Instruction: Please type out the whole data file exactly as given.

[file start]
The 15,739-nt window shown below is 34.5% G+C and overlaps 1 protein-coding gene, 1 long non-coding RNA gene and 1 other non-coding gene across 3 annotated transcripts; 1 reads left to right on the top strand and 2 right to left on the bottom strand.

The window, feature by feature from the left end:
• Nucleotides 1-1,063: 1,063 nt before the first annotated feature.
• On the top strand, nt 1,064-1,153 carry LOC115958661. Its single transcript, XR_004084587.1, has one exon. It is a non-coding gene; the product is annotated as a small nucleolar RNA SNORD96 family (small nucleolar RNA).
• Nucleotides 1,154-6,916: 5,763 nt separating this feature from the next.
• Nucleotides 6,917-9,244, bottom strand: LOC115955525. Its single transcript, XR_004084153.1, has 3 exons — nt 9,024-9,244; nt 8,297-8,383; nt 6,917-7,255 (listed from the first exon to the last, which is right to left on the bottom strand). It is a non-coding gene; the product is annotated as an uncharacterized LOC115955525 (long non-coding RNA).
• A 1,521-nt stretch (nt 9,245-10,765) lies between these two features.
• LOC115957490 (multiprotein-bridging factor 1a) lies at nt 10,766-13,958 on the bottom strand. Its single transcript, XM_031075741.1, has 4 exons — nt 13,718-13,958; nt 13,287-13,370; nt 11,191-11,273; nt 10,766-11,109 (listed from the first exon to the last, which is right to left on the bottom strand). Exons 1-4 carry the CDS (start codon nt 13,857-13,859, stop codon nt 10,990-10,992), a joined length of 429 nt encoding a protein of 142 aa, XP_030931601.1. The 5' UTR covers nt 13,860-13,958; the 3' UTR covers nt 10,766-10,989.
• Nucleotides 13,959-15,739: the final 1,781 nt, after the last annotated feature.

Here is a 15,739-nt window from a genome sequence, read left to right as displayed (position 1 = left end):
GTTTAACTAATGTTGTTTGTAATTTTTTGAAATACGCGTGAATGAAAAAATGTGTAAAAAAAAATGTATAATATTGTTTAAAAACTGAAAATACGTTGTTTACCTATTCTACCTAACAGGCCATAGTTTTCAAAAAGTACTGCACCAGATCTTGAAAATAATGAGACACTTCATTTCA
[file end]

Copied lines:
The 15,739-nt window shown below is 34.5% G+C and overlaps 1 protein-coding gene, 1 long non-coding RNA gene and 1 other non-coding gene across 3 annotated transcripts; 1 reads left to right on the top strand and 2 right to left on the bottom strand.

The window, feature by feature from the left end:
• Nucleotides 1-1,063: 1,063 nt before the first annotated feature.
• On the top strand, nt 1,064-1,153 carry LOC115958661. Its single transcript, XR_004084587.1, has one exon. It is a non-coding gene; the product is annotated as a small nucleolar RNA SNORD96 family (small nucleolar RNA).
• Nucleotides 1,154-6,916: 5,763 nt separating this feature from the next.
• Nucleotides 6,917-9,244, bottom strand: LOC115955525. Its single transcript, XR_004084153.1, has 3 exons — nt 9,024-9,244; nt 8,297-8,383; nt 6,917-7,255 (listed from the first exon to the last, which is right to left on the bottom strand). It is a non-coding gene; the product is annotated as an uncharacterized LOC115955525 (long non-coding RNA).
• A 1,521-nt stretch (nt 9,245-10,765) lies between these two features.
• LOC115957490 (multiprotein-bridging factor 1a) lies at nt 10,766-13,958 on the bottom strand. Its single transcript, XM_031075741.1, has 4 exons — nt 13,718-13,958; nt 13,287-13,370; nt 11,191-11,273; nt 10,766-11,109 (listed from the first exon to the last, which is right to left on the bottom strand). Exons 1-4 carry the CDS (start codon nt 13,857-13,859, stop codon nt 10,990-10,992), a joined length of 429 nt encoding a protein of 142 aa, XP_030931601.1. The 5' UTR covers nt 13,860-13,958; the 3' UTR covers nt 10,766-10,989.
• Nucleotides 13,959-15,739: the final 1,781 nt, after the last annotated feature.

Here is a 15,739-nt window from a genome sequence, read left to right as displayed (position 1 = left end):
GTTTAACTAATGTTGTTTGTAATTTTTTGAAATACGCGTGAATGAAAAAATGTGTAAAAAAAAATGTATAATATTGTTTAAAAACTGAAAATACGTTGTTTACCTATTCTACCTAACAGGCCATAGTTTTCAAAAAGTACTGCACCAGATCTTGAAAATAATGAGACACTTCATTTCA